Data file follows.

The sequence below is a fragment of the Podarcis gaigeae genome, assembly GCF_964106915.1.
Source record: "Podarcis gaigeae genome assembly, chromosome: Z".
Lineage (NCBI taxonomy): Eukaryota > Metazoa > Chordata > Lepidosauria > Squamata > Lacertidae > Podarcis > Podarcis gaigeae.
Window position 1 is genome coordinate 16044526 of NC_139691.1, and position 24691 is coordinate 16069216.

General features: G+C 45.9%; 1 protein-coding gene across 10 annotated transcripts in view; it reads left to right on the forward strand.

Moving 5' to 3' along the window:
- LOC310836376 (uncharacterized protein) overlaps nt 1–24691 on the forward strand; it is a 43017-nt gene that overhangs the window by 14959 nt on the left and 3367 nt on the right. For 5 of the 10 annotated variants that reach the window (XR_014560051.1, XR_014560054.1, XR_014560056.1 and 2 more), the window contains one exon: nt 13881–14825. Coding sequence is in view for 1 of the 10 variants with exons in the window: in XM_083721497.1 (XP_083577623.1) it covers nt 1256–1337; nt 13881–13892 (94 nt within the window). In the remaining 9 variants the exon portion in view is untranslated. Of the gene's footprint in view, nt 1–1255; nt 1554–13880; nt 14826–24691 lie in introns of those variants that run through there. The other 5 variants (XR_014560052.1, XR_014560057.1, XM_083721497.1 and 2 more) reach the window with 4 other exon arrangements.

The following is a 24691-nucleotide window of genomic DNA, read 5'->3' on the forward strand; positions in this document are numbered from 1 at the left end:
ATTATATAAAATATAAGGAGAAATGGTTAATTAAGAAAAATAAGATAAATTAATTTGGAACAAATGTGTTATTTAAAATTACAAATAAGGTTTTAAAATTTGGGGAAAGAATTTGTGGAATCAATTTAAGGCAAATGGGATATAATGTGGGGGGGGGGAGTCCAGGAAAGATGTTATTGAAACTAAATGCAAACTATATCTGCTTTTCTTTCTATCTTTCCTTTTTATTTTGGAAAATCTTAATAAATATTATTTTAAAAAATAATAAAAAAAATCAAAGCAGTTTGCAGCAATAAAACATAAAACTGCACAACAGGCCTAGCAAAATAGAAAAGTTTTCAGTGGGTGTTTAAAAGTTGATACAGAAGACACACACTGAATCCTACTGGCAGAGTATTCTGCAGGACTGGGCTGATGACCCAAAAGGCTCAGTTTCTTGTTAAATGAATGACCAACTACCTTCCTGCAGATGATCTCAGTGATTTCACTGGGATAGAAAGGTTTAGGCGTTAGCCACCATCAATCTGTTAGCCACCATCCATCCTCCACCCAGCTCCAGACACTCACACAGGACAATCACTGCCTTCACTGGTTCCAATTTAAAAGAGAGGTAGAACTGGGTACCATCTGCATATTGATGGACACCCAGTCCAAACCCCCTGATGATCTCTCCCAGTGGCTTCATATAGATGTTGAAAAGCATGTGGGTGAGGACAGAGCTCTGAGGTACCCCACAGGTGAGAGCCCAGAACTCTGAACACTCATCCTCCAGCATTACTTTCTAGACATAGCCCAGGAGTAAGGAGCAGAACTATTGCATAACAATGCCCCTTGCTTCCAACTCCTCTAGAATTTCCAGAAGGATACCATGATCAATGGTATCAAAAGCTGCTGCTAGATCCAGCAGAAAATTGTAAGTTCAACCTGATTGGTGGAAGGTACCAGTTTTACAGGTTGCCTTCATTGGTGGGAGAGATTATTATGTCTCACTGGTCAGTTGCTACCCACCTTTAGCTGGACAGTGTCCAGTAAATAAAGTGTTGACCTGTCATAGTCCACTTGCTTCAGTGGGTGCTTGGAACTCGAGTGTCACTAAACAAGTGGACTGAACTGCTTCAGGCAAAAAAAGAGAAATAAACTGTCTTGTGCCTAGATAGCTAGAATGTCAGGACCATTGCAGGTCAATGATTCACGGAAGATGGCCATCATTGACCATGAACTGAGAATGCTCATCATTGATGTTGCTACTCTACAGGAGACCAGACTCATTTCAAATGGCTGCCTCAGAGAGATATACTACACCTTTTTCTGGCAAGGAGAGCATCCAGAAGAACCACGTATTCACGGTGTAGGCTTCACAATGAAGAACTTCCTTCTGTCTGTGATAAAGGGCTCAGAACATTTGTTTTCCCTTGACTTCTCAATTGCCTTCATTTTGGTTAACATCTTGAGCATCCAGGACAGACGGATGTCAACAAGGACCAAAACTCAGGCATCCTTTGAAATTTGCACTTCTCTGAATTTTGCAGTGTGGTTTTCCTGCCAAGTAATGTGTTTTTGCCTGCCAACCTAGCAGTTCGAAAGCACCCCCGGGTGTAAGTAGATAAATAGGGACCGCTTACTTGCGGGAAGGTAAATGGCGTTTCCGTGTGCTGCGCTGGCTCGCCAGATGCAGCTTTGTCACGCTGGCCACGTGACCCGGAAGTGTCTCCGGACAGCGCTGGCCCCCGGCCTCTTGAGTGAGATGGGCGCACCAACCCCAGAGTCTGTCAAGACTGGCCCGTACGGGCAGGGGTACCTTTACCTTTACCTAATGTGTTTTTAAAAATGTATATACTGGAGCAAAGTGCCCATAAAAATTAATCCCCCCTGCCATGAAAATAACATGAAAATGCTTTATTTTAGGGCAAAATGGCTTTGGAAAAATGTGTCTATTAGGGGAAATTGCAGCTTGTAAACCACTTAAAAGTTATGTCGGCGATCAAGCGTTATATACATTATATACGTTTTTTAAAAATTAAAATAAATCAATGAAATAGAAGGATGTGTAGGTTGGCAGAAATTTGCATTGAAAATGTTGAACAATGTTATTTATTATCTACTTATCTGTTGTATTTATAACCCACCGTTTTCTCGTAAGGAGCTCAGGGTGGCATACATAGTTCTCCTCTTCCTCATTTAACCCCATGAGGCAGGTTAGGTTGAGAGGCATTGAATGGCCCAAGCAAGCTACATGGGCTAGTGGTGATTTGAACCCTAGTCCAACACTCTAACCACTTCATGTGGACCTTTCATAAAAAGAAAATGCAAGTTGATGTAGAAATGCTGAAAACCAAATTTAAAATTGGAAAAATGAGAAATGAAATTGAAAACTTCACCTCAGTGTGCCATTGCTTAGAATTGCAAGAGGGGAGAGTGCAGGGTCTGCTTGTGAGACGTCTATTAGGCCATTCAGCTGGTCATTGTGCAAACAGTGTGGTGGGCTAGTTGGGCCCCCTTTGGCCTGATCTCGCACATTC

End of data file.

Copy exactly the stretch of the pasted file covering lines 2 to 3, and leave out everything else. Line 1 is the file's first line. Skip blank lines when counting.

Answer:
Source record: "Podarcis gaigeae genome assembly, chromosome: Z".
Lineage (NCBI taxonomy): Eukaryota > Metazoa > Chordata > Lepidosauria > Squamata > Lacertidae > Podarcis > Podarcis gaigeae.